In a sudden move, Hojatoleslam Muqtada al-Sadr, leader of the Sadrist Movement, announced the suspension of the movement’s activities for one year. On April 14, 2023, he announced the closure of his Twitter account until further notice. These surprising and swift decisions came in response to the “Owners of the Cause” (a group from within the Sadrists) that gathered at the mosque in which Sadr was practicing itikaf (self-imposed seclusion). The members of this group wanted to pledge allegiance to Sadr as the Mahdi (the twelfth imam in Twelver Shiism). In response, Sadr ordered the suspension of his movement’s activities and called off his seclusion at al-Kufa Mosque. Security forces arrested over 60 people affiliated with the Owners of the Cause. A court in Karkh ordered the detention of a further 65 people affiliated with the Owners of the Cause on charges of promoting ideas that fuel sedition and jeopardize risk security within society.
Who Are the Owners of the Cause?
They are a group of radicals affiliated with the Sadrist Movement. They believe that Sadr is the Mahdi and some of them believe that the Mahdi is one of Sadr’s soldiers. Others regard Sadr as “better than the infallible imams.” However, the predominant belief is that Sadr is the Mahdi. This group is not new. It emerged after the US invasion of Iraq in 2003 and Sadr’s leadership of an extensive resistance movement against US forces at the time.
The Owners of the Cause is considered to be one of the variants of the Mahdi-awaiting groups that were created or ostensibly emerged on the scene after the US invasion of Iraq. The Owners of the Cause is an extension of groups like Jund al-Sama (Soldiers of Heaven), Al-Yamani Group and al-Sulukyin, some of whom believe that Sadr is Imam Mahdi, the long-awaited imam. The Mahdi army, led by Sadr at the time, was forced to engage in an armed confrontation with al-Sulukyin. The Sadrists cited the rhetoric of Ayatollah Mohammad Sadeq al-Sadr, Sadr’s father, against al-Sulukyin when he said about them, “I am addressing the community of the believers who have pure minds and innocent souls. They should boycott those people, disavow them, and abandon them like a healthy man abandoning a plague-infected person.” The same warnings were issued by Sadr as well when the movement expanded in the 2000s. Another group, said to be the Owners of the Cause, believe that Sadr, son of Ayatollah Mohammad Sadeq al-Sadr, is the Mahdi. Sadr leveled an early criticism against them for believing he is the Mahdi, “Whoever spreads such a rumor (that he is the Mahdi) is a liar, wicked, and worthy of God’s curse. I have the right to refer those people to the hawza judiciary.” After several years, he resumed the attacks on them, saying, “Those people are my enemies. I am not the Mahdi. But I, God willing, deserve to be a one who paves the way for the reappearance of the Mahdi.” When asked about whether they are disbelievers, he said, “Yes, they are disbelievers.”
Sadr’s Reaction: Dimensions and Significations
Though this group — and the like — have been on the scene for a while, Sadr’s reaction was surprising this time. He announced the suspension of the Sadrists activities for one year and ended his self-imposed seclusion. But he asserted that the suspension does not include the establishment of Friday prayers and the movement’s heritage foundation. He said, “That I want to reform Iraq but I can’t reform the Sadrist Movement is a tremendous mistake. Continuing to lead the Sadrist Movement while it’s infested with the Owners of the Cause and some corrupt members is calamitous.”
Sadr’s swift and sudden reaction was driven by both political and religious factors:
The Religious Factor:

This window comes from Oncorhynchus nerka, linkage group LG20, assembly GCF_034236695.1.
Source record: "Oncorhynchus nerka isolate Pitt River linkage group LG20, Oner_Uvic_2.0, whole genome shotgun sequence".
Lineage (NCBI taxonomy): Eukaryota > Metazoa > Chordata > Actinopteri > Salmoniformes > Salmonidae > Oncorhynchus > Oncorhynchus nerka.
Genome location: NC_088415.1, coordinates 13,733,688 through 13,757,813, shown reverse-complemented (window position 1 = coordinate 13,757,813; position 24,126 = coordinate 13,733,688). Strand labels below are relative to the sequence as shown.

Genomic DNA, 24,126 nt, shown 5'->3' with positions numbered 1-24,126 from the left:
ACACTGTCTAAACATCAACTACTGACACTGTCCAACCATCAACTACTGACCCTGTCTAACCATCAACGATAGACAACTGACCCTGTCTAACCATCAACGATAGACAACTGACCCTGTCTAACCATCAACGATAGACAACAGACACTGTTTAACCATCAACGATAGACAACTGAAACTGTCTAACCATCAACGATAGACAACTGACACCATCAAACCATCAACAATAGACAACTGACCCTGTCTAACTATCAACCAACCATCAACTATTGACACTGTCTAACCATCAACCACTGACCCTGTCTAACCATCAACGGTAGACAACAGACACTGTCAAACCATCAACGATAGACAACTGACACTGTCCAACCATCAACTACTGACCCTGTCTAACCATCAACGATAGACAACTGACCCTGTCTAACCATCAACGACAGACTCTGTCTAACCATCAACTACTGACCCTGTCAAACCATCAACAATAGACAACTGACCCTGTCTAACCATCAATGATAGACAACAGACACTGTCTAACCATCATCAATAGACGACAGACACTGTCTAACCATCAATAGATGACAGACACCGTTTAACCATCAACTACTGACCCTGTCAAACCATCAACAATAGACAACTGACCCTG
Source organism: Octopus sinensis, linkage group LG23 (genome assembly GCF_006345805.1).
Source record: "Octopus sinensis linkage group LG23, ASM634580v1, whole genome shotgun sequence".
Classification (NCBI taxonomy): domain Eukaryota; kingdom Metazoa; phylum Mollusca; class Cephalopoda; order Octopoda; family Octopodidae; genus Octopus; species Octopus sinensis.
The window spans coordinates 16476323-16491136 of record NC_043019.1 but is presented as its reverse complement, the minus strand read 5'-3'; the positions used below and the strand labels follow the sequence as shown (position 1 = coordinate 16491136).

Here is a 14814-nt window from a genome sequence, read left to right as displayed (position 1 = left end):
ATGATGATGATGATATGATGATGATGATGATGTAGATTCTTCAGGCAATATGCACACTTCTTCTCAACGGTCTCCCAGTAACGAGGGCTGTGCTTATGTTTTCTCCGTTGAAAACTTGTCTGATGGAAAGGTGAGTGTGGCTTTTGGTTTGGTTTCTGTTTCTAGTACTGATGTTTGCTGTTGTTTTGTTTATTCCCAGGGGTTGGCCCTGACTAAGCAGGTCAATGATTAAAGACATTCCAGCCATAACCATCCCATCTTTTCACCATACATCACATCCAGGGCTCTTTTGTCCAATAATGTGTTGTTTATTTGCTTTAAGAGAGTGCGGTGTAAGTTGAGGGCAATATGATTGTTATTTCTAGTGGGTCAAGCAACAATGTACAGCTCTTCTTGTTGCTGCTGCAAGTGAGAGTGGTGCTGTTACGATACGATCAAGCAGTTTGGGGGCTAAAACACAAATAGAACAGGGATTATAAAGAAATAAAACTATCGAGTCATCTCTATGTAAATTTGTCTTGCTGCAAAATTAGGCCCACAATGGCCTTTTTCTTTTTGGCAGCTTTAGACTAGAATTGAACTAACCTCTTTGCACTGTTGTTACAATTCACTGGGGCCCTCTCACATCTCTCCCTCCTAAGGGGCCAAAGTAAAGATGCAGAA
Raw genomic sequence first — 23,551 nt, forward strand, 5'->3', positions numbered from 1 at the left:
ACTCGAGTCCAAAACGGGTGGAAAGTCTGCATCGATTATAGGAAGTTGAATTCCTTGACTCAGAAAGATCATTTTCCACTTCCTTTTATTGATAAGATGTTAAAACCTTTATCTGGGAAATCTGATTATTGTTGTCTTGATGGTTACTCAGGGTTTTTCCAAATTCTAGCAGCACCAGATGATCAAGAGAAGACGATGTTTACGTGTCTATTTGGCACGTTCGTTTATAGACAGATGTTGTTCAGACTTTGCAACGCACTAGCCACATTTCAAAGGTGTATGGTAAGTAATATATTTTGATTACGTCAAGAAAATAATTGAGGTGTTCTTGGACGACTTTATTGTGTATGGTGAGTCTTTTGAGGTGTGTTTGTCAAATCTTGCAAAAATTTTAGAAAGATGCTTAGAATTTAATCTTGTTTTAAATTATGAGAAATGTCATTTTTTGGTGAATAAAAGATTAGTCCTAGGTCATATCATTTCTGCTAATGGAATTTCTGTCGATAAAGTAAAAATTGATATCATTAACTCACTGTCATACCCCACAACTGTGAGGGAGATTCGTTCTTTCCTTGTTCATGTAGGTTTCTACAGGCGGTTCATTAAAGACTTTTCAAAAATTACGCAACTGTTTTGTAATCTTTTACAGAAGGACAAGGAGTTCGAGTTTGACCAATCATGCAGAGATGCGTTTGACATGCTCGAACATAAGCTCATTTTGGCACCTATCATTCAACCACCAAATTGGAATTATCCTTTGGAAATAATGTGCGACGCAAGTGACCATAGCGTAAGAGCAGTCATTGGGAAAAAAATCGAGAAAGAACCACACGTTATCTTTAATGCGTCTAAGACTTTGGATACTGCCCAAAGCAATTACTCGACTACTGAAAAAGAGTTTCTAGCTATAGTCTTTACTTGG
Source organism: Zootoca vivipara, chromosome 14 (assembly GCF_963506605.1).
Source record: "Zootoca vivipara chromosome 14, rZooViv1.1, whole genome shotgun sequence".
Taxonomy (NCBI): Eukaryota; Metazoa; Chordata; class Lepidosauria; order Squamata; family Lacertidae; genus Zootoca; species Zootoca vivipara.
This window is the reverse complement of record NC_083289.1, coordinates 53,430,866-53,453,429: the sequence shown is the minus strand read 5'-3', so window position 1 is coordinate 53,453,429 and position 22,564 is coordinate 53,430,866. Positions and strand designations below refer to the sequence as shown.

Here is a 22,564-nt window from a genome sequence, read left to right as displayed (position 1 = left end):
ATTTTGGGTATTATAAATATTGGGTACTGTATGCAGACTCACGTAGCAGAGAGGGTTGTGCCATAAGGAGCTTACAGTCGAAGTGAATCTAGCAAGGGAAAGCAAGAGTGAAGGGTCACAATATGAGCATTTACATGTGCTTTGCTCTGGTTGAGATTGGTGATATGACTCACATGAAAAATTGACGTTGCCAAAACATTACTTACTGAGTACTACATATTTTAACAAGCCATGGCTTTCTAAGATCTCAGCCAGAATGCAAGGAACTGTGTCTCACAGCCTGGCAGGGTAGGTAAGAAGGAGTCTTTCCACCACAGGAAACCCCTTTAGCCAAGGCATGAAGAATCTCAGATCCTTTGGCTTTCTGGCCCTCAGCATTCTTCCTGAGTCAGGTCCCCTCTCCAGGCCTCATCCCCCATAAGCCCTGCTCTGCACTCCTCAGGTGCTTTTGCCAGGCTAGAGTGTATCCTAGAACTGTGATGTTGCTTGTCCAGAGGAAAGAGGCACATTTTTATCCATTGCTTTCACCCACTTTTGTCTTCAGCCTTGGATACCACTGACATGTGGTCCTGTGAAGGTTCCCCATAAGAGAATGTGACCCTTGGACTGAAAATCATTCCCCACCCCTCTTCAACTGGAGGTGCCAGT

It appears that Sadr has sensed that there are hidden hands that are taking advantage of these extremist groups cutting across the ranks of the Sadrist Movement or those affiliated with it. These groups want to put Sadr in an awkward position in front of his followers, the hawza and the Iraqis, thereby diminishing his political and religious clout and dealing a blow to his legitimacy within the Shiite community. Sadr is aware that the rise of such fringe groups within the ranks of the Sadrist Movement could create a deep crisis within it, which could spiral out of control. The expansion of such groups could cause the Sadrist Movement to deviate from its normal course, giving rise to internal denominational differences. The Sadrist Movement could even face the risk of disintegration, collapse, and fragmentation as is the case with other movements when such differences break out within its ranks. This comes especially as the Sadrist Movement depends on the legacy of Sadr and his father to derive legitimacy. Thus, any deviation from their line would impact the Sadrist Movement’s legitimacy and reputation. In addition, the Sadrist Movement’s forbearance with such groups could lead to external rifts with Shiite sources of emulation who deem such groups as “hardliner and extremist” and do not enjoy any acceptance in Najaf or Qom. Thus, Sadr’s implacable stance against such groups is based on his need for legitimacy within the Shiite community including the hawza. His response is also informed by his desire to play a key role in the near future, especially as he clearly seeks to lead the marjaya as the successor to his father. This is not the first time that Sadr has attempted to curb the Owners of the Cause within the Sadrist Movement. Since 2007, Sadr has been grappling with and cautioning but recently amplified his rhetoric against them. On October 17, 2021, Sadr released a statement in which he said, “I am Sayyed Muqtada b. Mohammad b. Mohammad b. al-Sadiq b. al-Sadr. I am an Iraqi Twelver Muslim. I am not infallible but merely a knowledge seeker in the honorable hawza. Whoever claims the opposite is a liar. And I disavow him before God and His messenger.” Sadr has also repeatedly punished members within the Sadrist Movement for following the Owners of the Cause, which indicates that Sadr’s fight against these groups is strategic, rather than pragmatic or tactical. He believes that they pose a threat to his family’s legacy and prestige within Najaf and Shiite centers. At the same time, he believes that some of his rivals are taking advantage of such groups by making him appear as if he is deviating from the Shiite line and Twelver heritage.